Leave it to the British to teach Americans about their common language. A report by the Institute of Education on more than 100 international studies found that obsessing on performance on standardized tests is counterproductive to learning about the subjects evaluated by these tests ("Pupils do better at school if teachers are not fixated on test results," The Guardian, Aug. 13).
Semantics comes into the picture because reformers use the words "performance" and "learning" interchangeably. But as teachers have repeatedly maintained, they are not necessarily the same. Students can score high (perform) but internalize little (learn). In my opinion, the result does not qualify as a quality education. Albert Einstein said it best: "Everything that can be counted does not necessarily count; everything that counts cannot necessarily be counted."
Nevertheless, when teachers point to this explanation, they are seen as making excuses. But the Institute of Education's recent study lends support to teachers. It found that when instruction focused on learning, as opposed to performance, students not only scored better on tests, but they became more analytical and better behaved. I'd venture to say that they also enjoyed their classes more because they became more engaged. These affective outcomes are important to emphasize if the goal is to develop lifelong learners.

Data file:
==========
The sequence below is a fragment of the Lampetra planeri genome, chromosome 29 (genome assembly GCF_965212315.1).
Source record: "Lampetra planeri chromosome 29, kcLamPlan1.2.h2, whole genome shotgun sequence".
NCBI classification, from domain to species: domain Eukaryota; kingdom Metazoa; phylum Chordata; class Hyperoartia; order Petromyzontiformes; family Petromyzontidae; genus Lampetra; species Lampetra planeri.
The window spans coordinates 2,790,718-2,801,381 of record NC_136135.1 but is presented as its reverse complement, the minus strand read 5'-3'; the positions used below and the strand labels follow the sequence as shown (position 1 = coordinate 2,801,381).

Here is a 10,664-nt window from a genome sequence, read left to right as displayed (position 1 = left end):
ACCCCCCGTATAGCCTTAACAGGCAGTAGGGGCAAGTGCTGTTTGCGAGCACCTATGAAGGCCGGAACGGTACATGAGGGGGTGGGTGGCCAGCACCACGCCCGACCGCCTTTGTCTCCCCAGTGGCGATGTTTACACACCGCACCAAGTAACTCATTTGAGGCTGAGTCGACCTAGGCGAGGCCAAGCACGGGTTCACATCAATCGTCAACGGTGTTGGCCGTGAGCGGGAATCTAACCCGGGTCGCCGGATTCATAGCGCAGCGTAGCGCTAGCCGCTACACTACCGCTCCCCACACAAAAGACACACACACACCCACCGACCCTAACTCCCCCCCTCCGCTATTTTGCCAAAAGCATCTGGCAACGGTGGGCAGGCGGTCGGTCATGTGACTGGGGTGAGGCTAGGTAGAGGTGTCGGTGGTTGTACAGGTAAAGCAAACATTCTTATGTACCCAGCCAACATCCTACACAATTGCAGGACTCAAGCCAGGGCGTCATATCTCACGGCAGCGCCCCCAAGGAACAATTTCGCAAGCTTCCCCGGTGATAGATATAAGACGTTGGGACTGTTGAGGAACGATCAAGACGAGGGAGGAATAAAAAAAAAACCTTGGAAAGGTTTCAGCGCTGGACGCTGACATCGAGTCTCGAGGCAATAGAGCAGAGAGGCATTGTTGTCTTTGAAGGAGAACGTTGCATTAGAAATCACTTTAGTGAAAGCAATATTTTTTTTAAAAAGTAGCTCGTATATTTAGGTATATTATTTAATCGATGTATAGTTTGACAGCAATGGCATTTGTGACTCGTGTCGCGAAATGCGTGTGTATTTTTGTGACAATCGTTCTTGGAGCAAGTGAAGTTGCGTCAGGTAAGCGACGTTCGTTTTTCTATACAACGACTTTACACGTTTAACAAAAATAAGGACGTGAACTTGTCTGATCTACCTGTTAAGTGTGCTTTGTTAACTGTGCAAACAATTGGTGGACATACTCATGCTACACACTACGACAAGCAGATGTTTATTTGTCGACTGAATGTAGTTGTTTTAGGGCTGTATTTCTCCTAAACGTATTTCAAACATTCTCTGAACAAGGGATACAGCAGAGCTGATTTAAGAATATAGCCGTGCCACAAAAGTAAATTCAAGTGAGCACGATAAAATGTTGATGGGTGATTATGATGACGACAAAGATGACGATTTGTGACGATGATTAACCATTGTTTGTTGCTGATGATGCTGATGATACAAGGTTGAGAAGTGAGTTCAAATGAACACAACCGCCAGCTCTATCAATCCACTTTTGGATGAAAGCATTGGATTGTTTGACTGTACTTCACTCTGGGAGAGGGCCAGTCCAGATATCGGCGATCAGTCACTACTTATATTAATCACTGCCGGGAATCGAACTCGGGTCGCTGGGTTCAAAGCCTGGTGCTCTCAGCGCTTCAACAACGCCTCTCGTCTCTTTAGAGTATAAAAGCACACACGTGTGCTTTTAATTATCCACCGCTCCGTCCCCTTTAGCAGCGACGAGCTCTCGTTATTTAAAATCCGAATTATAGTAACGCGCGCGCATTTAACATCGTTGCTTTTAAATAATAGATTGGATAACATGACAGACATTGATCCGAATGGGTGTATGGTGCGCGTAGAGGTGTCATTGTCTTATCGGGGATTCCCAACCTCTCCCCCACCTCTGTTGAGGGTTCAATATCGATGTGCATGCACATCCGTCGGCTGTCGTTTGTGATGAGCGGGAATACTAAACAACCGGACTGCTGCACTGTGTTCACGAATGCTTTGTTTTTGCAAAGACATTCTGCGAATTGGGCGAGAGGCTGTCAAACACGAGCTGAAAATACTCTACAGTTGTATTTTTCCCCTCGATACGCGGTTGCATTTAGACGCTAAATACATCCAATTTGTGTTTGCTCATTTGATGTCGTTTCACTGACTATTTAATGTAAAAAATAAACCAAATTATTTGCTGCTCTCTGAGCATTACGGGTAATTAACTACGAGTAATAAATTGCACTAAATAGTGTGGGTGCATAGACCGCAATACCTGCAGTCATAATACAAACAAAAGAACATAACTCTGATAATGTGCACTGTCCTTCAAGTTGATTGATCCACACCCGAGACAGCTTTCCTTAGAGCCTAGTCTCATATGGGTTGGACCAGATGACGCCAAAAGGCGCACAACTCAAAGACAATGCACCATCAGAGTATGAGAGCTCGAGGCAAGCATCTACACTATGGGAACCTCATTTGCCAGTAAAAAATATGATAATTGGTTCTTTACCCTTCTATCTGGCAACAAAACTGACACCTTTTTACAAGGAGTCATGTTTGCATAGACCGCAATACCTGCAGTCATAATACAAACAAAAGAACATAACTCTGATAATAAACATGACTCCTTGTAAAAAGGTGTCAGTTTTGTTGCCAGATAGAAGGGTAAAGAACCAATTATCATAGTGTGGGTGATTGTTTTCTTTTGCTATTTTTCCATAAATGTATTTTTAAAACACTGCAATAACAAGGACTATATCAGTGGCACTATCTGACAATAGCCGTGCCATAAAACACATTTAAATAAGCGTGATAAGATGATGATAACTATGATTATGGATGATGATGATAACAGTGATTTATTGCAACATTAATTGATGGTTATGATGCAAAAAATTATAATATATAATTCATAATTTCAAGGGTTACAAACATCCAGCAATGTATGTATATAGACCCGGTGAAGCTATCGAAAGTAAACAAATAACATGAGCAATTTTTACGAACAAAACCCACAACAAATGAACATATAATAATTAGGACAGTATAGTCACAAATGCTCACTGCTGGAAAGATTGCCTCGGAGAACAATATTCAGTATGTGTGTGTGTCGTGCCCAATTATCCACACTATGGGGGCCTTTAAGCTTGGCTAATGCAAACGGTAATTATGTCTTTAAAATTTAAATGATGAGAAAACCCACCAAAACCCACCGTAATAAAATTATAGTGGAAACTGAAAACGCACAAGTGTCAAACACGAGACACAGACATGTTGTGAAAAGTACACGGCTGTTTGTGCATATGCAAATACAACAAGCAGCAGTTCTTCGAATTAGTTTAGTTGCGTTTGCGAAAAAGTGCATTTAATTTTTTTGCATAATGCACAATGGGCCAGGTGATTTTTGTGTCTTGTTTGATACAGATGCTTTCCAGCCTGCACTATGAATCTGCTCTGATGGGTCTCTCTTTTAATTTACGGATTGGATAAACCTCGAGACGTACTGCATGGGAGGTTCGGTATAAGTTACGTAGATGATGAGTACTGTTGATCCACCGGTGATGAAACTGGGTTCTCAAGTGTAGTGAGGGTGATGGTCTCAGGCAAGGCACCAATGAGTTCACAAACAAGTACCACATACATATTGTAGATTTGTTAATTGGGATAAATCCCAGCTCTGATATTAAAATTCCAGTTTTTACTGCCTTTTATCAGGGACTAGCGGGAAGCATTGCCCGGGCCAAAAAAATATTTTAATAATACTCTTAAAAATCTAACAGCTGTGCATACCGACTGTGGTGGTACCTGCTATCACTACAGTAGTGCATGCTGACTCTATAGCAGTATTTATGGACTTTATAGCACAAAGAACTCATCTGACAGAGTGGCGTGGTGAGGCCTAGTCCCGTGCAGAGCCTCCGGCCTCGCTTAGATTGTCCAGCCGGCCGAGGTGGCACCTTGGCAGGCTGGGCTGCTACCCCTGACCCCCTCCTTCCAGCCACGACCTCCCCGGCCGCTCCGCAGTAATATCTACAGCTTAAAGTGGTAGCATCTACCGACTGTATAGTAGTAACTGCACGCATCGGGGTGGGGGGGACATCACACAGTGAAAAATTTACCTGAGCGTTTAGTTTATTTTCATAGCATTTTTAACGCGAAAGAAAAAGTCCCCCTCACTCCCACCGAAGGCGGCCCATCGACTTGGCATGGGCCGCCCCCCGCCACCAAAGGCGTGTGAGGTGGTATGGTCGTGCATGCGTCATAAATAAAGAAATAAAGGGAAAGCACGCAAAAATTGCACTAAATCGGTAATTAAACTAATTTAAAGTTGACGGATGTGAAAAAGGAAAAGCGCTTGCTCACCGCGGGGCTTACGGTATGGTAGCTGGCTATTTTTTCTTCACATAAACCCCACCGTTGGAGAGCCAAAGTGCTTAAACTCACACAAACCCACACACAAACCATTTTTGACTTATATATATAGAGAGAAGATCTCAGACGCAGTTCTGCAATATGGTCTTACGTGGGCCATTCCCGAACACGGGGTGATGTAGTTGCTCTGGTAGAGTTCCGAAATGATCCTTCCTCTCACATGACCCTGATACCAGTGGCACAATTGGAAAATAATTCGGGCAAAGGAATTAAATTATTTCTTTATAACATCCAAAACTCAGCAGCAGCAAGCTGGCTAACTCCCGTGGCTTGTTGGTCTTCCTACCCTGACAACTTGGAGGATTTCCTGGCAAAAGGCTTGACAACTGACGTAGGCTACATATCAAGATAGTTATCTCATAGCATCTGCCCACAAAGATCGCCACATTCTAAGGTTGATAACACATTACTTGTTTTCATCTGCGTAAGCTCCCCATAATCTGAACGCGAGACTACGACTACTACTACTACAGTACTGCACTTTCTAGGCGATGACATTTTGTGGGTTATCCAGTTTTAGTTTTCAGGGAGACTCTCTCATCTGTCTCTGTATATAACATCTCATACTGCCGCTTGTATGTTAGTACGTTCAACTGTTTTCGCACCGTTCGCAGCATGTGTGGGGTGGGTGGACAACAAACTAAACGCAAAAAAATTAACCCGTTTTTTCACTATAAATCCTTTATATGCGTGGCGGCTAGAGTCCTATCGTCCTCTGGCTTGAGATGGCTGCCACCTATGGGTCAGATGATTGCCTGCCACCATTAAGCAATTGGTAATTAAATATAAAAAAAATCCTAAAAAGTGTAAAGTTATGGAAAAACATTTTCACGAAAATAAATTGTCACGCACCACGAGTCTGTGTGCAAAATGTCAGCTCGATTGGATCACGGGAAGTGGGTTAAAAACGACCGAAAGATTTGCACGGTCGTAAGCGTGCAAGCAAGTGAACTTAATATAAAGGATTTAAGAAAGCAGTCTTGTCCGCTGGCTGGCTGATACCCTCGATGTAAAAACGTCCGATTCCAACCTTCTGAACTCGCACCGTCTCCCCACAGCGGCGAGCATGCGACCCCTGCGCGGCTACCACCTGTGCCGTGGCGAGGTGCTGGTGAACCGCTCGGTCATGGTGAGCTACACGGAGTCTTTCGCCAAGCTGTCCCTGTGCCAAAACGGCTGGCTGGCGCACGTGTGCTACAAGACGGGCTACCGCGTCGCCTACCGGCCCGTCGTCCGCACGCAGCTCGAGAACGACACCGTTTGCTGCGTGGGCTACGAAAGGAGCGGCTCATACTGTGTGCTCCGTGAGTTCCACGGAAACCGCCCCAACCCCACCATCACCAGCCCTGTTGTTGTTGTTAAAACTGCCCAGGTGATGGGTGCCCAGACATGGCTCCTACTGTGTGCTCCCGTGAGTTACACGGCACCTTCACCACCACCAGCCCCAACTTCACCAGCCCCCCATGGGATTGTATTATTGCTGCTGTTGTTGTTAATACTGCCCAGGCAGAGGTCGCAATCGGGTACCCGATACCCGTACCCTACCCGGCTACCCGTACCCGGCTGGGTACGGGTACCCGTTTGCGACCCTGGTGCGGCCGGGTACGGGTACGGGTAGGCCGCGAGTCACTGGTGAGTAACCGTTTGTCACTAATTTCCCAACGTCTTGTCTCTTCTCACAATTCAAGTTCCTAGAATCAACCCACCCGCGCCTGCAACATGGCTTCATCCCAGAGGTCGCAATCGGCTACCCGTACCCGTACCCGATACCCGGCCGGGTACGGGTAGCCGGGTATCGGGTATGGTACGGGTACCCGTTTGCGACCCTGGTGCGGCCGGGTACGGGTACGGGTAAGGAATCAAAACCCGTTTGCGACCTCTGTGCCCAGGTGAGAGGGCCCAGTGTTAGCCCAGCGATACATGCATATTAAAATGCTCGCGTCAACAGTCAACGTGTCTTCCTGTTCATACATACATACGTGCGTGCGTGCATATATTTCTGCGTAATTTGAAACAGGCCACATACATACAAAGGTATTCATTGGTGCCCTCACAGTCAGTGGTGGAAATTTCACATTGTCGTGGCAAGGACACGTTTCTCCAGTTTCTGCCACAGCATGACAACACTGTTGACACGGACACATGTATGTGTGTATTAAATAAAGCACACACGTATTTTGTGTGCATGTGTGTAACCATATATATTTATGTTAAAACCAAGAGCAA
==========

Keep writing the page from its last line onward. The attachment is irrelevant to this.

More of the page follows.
Instead, high-stakes tests are portrayed as the sine qua non. Not surprisingly, intellectual life is sucked out of classrooms when they are converted into test preparation factories. What is left is little more than fragmentary knowledge that quickly evaporates. Test scores will almost always improve by the adoption of this strategy, but at what price? How are students and the country served?
The usual reply to this question is that students will have shown evidence of learning at least something. Isn't this better than the present system that allows students to graduate without reaching any reasonable level of proficiency? But this retort overlooks the need for enrichment, particularly for students from disadvantaged backgrounds. These students are precisely those most in need of stimulation. As the British study explained, teachers are under such pressure to boost test scores that they talk at their students, rather than talk to them. Drill has its place in the classroom, but when it constitutes the overwhelming pedagogy it is hardly the way to nurture a love of learning.
The reductio ad absurdum of this strategy is the use of scripted lessons by districts desperate to avoid sanctions. In this scenario, teachers are reduced to talking robots. It's little wonder that their students become bored and disruptive. And matters are only going to get worse as pressure mounts to provide evidence of learning. All it will do, however, is to provide evidence of performance.